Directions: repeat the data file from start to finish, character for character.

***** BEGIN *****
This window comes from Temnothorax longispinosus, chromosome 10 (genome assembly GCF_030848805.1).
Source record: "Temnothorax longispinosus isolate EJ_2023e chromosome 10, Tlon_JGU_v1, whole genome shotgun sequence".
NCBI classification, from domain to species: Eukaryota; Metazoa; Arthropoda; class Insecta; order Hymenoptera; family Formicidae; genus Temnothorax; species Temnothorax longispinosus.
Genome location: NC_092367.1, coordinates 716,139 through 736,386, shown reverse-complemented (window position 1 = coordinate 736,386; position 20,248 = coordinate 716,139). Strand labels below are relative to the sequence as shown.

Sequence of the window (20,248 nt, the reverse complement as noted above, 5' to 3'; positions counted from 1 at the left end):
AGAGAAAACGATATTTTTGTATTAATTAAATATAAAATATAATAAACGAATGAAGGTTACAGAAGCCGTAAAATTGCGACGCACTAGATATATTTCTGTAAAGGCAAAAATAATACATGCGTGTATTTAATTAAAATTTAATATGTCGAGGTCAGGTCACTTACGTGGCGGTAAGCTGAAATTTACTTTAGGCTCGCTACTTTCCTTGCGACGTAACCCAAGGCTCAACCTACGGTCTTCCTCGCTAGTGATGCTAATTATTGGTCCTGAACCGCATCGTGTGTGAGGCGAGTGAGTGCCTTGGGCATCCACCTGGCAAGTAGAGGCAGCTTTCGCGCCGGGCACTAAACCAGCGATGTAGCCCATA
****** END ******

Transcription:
This window comes from Temnothorax longispinosus, chromosome 10 (genome assembly GCF_030848805.1).
Source record: "Temnothorax longispinosus isolate EJ_2023e chromosome 10, Tlon_JGU_v1, whole genome shotgun sequence".
NCBI classification, from domain to species: Eukaryota; Metazoa; Arthropoda; class Insecta; order Hymenoptera; family Formicidae; genus Temnothorax; species Temnothorax longispinosus.
Genome location: NC_092367.1, coordinates 716,139 through 736,386, shown reverse-complemented (window position 1 = coordinate 736,386; position 20,248 = coordinate 716,139). Strand labels below are relative to the sequence as shown.

Sequence of the window (20,248 nt, the reverse complement as noted above, 5' to 3'; positions counted from 1 at the left end):
AGAGAAAACGATATTTTTGTATTAATTAAATATAAAATATAATAAACGAATGAAGGTTACAGAAGCCGTAAAATTGCGACGCACTAGATATATTTCTGTAAAGGCAAAAATAATACATGCGTGTATTTAATTAAAATTTAATATGTCGAGGTCAGGTCACTTACGTGGCGGTAAGCTGAAATTTACTTTAGGCTCGCTACTTTCCTTGCGACGTAACCCAAGGCTCAACCTACGGTCTTCCTCGCTAGTGATGCTAATTATTGGTCCTGAACCGCATCGTGTGTGAGGCGAGTGAGTGCCTTGGGCATCCACCTGGCAAGTAGAGGCAGCTTTCGCGCCGGGCACTAAACCAGCGATGTAGCCCATA